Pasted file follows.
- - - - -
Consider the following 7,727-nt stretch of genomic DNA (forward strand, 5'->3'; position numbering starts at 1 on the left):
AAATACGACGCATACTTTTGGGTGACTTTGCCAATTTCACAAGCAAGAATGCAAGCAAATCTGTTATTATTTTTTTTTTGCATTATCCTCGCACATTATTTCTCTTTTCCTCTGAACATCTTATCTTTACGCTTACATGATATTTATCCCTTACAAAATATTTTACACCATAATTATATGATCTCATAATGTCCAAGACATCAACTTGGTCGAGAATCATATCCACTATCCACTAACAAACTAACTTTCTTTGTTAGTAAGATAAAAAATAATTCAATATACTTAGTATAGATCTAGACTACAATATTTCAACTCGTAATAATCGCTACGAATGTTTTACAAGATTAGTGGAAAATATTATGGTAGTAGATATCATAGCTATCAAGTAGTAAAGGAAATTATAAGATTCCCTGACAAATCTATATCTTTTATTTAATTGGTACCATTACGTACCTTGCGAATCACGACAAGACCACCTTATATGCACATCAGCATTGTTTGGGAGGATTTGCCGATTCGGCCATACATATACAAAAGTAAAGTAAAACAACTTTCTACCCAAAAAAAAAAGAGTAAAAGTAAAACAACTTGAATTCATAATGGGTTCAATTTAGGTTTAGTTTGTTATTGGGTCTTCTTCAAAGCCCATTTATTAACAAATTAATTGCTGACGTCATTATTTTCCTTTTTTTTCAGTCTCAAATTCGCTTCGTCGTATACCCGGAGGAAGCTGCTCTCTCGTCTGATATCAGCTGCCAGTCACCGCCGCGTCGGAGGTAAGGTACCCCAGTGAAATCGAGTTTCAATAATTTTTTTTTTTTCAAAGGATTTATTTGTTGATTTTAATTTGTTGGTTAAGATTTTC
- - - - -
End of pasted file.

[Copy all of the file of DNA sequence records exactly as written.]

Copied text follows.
Consider the following 7,727-nt stretch of genomic DNA (forward strand, 5'->3'; position numbering starts at 1 on the left):
AAATACGACGCATACTTTTGGGTGACTTTGCCAATTTCACAAGCAAGAATGCAAGCAAATCTGTTATTATTTTTTTTTTGCATTATCCTCGCACATTATTTCTCTTTTCCTCTGAACATCTTATCTTTACGCTTACATGATATTTATCCCTTACAAAATATTTTACACCATAATTATATGATCTCATAATGTCCAAGACATCAACTTGGTCGAGAATCATATCCACTATCCACTAACAAACTAACTTTCTTTGTTAGTAAGATAAAAAATAATTCAATATACTTAGTATAGATCTAGACTACAATATTTCAACTCGTAATAATCGCTACGAATGTTTTACAAGATTAGTGGAAAATATTATGGTAGTAGATATCATAGCTATCAAGTAGTAAAGGAAATTATAAGATTCCCTGACAAATCTATATCTTTTATTTAATTGGTACCATTACGTACCTTGCGAATCACGACAAGACCACCTTATATGCACATCAGCATTGTTTGGGAGGATTTGCCGATTCGGCCATACATATACAAAAGTAAAGTAAAACAACTTTCTACCCAAAAAAAAAAGAGTAAAAGTAAAACAACTTGAATTCATAATGGGTTCAATTTAGGTTTAGTTTGTTATTGGGTCTTCTTCAAAGCCCATTTATTAACAAATTAATTGCTGACGTCATTATTTTCCTTTTTTTTCAGTCTCAAATTCGCTTCGTCGTATACCCGGAGGAAGCTGCTCTCTCGTCTGATATCAGCTGCCAGTCACCGCCGCGTCGGAGGTAAGGTACCCCAGTGAAATCGAGTTTCAATAATTTTTTTTTTTTCAAAGGATTTATTTGTTGATTTTAATTTGTTGGTTAAGATTTTC